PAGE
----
Designed to be offline-first

“You can’t sacrifice partition tolerance” – is one of the more influential articles that I have read on distributed systems design. It talks about applying the CAP theorem: in any distributed system design, choosing between consistency, availability and partition tolerance is a trilemma – you can only choose two of the three.

Theoretical computer science aside, the point it makes is that any practical distributed system needs to have partition tolerance built in. Remote nodes will die, networks will be flaky, and message packets will get lost – and that is how the world is.

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Solving true time at HyperTrack

One of the major problems that affects the operation of real-time location tracking is patchy mobile network connectivity. Our users trust our SDKs by plugging them into their apps that are out in the big bad world. We guarantee uninterrupted operation of the app regardless of network connectivity. Our SDKs are built to be offline-first. Collecting and handling location data on the smartphone is resilient against bad network. As a result, it is considered to be the source of truth for all data including time – a crucial dimension for real-time location tracking.

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The missing dimension in geospatial data formats

Geospatial data forms the core at various data structures in the HyperTrack stack. Historically, geospatial data structures and primitives have been built to service applications that use current location in a point-in-time manner. Geospatial data structures need to be re-imagined as applications of the future start using continuous location tracking. The timestamps of locations become a critical dimension.

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Our new API status page

At HyperTrack, we are building the easiest way for developers to implement location tracking in their applications. The performance and reliability of our API services contributes to the performance and reliability of these applications. Therefore, one of our goals is to make this information publicly visible. Expect us to keep you fully informed of any issues with HyperTrack.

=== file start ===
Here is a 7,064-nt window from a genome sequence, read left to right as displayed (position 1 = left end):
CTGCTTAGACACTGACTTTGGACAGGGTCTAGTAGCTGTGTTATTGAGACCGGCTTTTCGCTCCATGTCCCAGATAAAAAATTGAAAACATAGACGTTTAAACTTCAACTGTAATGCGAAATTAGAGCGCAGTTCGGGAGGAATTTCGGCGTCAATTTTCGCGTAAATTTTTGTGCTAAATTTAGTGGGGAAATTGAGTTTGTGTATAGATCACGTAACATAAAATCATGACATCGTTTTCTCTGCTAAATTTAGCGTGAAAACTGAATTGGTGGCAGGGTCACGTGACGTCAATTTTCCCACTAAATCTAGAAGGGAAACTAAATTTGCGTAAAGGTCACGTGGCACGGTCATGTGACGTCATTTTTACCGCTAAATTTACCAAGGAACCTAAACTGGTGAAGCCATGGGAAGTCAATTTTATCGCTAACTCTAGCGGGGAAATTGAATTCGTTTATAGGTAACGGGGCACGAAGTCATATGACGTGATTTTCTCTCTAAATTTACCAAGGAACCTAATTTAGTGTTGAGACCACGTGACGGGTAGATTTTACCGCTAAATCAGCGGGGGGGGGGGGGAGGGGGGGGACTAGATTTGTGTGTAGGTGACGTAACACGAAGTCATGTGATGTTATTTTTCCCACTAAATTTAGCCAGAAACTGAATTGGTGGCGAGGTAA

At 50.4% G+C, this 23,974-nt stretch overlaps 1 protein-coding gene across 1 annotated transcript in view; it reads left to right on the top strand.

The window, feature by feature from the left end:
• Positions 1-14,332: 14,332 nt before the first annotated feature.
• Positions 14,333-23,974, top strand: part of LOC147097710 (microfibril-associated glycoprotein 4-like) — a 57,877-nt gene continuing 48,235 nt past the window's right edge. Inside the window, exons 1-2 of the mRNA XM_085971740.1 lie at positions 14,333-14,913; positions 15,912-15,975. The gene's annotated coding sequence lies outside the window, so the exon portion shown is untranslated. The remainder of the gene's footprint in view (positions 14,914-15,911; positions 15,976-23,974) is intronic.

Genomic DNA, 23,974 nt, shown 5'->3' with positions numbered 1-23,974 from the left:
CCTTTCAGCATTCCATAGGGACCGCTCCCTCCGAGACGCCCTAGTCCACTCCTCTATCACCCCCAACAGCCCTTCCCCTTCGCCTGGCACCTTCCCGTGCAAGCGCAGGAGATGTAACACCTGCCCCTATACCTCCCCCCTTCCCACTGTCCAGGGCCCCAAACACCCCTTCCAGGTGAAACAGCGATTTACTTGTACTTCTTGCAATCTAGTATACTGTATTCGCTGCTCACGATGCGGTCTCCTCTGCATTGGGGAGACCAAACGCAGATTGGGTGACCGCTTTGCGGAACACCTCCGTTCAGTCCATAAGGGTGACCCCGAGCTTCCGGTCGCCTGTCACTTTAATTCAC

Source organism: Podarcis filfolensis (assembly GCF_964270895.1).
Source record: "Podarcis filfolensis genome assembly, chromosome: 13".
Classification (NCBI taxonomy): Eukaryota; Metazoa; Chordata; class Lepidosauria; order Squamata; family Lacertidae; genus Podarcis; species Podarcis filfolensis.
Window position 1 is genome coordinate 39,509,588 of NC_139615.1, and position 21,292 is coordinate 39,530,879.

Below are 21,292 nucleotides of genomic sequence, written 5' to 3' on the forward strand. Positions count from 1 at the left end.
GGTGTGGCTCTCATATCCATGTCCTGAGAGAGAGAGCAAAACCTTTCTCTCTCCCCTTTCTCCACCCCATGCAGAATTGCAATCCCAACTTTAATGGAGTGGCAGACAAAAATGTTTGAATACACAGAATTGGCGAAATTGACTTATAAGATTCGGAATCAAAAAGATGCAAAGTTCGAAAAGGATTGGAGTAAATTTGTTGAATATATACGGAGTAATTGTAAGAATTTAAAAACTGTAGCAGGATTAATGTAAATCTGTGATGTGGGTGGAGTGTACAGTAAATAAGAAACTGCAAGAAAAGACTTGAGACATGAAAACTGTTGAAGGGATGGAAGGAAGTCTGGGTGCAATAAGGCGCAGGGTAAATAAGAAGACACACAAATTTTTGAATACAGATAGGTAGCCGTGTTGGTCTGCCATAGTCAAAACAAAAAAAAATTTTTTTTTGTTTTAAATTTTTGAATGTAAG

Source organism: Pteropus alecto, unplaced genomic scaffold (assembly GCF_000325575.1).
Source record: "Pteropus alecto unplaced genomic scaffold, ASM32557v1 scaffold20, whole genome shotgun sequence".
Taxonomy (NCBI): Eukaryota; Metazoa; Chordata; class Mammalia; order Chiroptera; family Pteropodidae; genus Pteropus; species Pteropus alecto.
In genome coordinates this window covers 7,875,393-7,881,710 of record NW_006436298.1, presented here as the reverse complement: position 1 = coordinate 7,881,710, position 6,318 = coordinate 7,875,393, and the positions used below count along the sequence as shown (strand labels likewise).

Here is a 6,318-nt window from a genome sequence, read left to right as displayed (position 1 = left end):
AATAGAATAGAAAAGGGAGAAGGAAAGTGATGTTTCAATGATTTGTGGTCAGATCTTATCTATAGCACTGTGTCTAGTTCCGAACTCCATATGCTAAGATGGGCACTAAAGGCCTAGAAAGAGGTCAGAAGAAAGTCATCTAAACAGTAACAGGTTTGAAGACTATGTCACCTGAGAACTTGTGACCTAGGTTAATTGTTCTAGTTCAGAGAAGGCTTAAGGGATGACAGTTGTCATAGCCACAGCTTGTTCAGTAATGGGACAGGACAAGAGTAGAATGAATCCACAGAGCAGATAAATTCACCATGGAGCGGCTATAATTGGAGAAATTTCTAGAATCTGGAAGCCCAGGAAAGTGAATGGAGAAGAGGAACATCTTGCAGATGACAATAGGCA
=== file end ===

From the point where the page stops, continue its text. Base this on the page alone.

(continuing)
With this objective, our services status page is going live today at status.hypertrack.io. The status page will give you instant uptime information for all HyperTrack services. In addition, any performance issues or outages will be reported on it. You can subscribe via email to the updates, in which case you will receive all incident reports in your inbox. Alternatively, you can follow @hypertrackinfo on Twitter. Continue reading “Our new API status page”

Using activity recognition for better ETAs and status events

In one of our previous posts, we showed you the consumer experience for a task that is tracked with HyperTrack. Accurate status events are an important piece for a good user experience. In this post, we take a deeper look into the data model that powers these events, and how you can use them in your application.

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Status events

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Using Celery at HyperTrack

Our goal in devops at HyperTrack is to reduce the request response lifecycle of API calls and make them super fast. To achieve this goal, our architecture offloads some tasks out of the synchronous request lifecycle of the application. We accomplish this with Celery, which has become a crucial component in our tech stack at HyperTrack, to execute asynchronous tasks. Continue reading “Using Celery at HyperTrack”

Getting accurate location data

One of the basic problems in track and trace for local deliveries is getting live and accurate location data of persons or items. Traditional logistics companies have used RFID or standalone GPS chips for this purpose. With the rise of smartphones, such standalone devices are not required. In the on-demand economy, the ubiquitous smartphone is the source of location data. Let’s see what location data from smartphones looks like, and how it can be used to build a smooth tracking experience. Continue reading “Getting accurate location data”